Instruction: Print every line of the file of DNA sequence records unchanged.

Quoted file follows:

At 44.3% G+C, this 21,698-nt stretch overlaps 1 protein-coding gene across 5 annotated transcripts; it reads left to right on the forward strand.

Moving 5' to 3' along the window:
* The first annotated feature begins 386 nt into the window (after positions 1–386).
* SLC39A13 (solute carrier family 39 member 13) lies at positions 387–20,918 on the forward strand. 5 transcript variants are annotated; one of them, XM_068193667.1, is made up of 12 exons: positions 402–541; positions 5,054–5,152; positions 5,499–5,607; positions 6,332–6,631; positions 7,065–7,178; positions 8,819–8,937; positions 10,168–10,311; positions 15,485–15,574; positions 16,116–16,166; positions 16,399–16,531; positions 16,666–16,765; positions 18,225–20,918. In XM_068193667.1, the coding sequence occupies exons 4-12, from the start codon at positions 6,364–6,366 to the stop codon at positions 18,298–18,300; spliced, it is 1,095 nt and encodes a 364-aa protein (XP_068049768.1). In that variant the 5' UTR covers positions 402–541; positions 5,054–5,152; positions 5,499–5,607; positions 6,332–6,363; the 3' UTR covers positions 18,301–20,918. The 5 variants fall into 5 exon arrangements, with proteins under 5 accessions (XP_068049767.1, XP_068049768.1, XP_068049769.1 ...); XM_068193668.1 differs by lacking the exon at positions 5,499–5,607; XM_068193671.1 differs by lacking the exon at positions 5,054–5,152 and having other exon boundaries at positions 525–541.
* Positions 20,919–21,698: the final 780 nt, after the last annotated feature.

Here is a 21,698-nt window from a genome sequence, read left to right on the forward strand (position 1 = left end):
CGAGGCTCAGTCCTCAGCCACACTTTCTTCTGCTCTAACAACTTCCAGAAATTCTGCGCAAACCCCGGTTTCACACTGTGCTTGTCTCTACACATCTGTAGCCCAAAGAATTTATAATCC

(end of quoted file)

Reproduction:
At 44.3% G+C, this 21,698-nt stretch overlaps 1 protein-coding gene across 5 annotated transcripts; it reads left to right on the forward strand.

Moving 5' to 3' along the window:
* The first annotated feature begins 386 nt into the window (after positions 1–386).
* SLC39A13 (solute carrier family 39 member 13) lies at positions 387–20,918 on the forward strand. 5 transcript variants are annotated; one of them, XM_068193667.1, is made up of 12 exons: positions 402–541; positions 5,054–5,152; positions 5,499–5,607; positions 6,332–6,631; positions 7,065–7,178; positions 8,819–8,937; positions 10,168–10,311; positions 15,485–15,574; positions 16,116–16,166; positions 16,399–16,531; positions 16,666–16,765; positions 18,225–20,918. In XM_068193667.1, the coding sequence occupies exons 4-12, from the start codon at positions 6,364–6,366 to the stop codon at positions 18,298–18,300; spliced, it is 1,095 nt and encodes a 364-aa protein (XP_068049768.1). In that variant the 5' UTR covers positions 402–541; positions 5,054–5,152; positions 5,499–5,607; positions 6,332–6,363; the 3' UTR covers positions 18,301–20,918. The 5 variants fall into 5 exon arrangements, with proteins under 5 accessions (XP_068049767.1, XP_068049768.1, XP_068049769.1 ...); XM_068193668.1 differs by lacking the exon at positions 5,499–5,607; XM_068193671.1 differs by lacking the exon at positions 5,054–5,152 and having other exon boundaries at positions 525–541.
* Positions 20,919–21,698: the final 780 nt, after the last annotated feature.

Here is a 21,698-nt window from a genome sequence, read left to right on the forward strand (position 1 = left end):
CGAGGCTCAGTCCTCAGCCACACTTTCTTCTGCTCTAACAACTTCCAGAAATTCTGCGCAAACCCCGGTTTCACACTGTGCTTGTCTCTACACATCTGTAGCCCAAAGAATTTATAATCC